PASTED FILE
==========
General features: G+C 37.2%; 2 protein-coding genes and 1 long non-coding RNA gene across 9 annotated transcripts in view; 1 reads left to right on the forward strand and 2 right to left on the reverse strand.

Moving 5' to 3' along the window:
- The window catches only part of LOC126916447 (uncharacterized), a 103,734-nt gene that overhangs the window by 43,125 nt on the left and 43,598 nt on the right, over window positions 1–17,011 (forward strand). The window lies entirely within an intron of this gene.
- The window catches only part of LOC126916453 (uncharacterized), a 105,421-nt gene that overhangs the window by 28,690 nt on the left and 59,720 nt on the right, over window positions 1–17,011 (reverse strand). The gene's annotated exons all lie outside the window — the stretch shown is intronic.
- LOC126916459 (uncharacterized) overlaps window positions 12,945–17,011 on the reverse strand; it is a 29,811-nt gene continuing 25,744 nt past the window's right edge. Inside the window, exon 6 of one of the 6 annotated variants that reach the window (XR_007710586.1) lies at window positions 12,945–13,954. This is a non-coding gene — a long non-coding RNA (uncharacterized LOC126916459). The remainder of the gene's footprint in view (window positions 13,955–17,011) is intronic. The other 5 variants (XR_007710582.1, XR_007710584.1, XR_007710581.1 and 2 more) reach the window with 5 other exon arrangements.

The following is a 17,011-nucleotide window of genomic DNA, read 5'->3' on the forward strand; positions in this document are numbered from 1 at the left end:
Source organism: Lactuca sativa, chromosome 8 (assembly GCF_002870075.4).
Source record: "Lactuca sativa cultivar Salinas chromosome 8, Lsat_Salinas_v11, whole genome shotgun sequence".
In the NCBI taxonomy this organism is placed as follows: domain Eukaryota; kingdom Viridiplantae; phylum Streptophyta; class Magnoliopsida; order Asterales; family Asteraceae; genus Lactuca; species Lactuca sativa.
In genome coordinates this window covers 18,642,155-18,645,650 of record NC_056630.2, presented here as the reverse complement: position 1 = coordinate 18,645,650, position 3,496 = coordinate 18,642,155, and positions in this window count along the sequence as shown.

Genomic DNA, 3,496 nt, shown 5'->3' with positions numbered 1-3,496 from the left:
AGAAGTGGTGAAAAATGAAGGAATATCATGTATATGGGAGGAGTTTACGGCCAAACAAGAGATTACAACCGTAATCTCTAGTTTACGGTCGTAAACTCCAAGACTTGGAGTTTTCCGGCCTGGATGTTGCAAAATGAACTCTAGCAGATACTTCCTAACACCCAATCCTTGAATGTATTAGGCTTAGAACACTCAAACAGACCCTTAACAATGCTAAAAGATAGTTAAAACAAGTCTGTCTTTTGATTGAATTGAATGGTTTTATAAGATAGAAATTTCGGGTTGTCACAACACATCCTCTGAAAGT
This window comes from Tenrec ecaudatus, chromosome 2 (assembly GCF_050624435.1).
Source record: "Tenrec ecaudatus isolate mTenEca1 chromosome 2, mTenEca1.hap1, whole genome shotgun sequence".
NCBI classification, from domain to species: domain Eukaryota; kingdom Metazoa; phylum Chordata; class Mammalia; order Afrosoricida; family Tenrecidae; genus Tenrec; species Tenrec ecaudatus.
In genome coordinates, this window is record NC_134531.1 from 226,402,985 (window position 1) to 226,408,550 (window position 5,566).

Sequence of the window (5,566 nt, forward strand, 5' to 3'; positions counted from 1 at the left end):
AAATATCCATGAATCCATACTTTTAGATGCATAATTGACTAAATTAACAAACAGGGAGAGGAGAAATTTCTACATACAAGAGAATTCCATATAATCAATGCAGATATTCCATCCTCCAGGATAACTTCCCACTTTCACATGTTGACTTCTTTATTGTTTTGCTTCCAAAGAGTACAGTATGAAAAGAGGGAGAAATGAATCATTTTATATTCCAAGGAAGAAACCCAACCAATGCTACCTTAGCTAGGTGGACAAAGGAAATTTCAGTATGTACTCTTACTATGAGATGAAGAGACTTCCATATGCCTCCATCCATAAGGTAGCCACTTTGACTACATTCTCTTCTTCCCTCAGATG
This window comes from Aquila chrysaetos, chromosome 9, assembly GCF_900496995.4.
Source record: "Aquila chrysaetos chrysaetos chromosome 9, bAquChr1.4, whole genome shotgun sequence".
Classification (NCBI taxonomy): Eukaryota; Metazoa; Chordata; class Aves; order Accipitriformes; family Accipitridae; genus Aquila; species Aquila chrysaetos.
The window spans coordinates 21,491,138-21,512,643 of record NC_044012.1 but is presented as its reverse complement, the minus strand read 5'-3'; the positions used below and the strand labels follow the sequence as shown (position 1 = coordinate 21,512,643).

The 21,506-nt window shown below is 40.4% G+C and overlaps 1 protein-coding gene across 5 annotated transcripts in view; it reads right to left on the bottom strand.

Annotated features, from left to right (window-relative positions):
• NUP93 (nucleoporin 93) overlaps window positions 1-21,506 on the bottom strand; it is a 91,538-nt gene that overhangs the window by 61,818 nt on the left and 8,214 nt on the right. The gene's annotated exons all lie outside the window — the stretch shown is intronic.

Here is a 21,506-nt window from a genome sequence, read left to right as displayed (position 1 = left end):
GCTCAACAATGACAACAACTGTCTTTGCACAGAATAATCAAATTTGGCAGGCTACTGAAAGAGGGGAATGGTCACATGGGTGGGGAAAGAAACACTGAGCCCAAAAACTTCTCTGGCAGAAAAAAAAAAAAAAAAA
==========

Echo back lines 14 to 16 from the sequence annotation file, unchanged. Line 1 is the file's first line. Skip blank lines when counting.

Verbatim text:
Source record: "Tenrec ecaudatus isolate mTenEca1 chromosome 2, mTenEca1.hap1, whole genome shotgun sequence".
NCBI classification, from domain to species: domain Eukaryota; kingdom Metazoa; phylum Chordata; class Mammalia; order Afrosoricida; family Tenrecidae; genus Tenrec; species Tenrec ecaudatus.
In genome coordinates, this window is record NC_134531.1 from 226,402,985 (window position 1) to 226,408,550 (window position 5,566).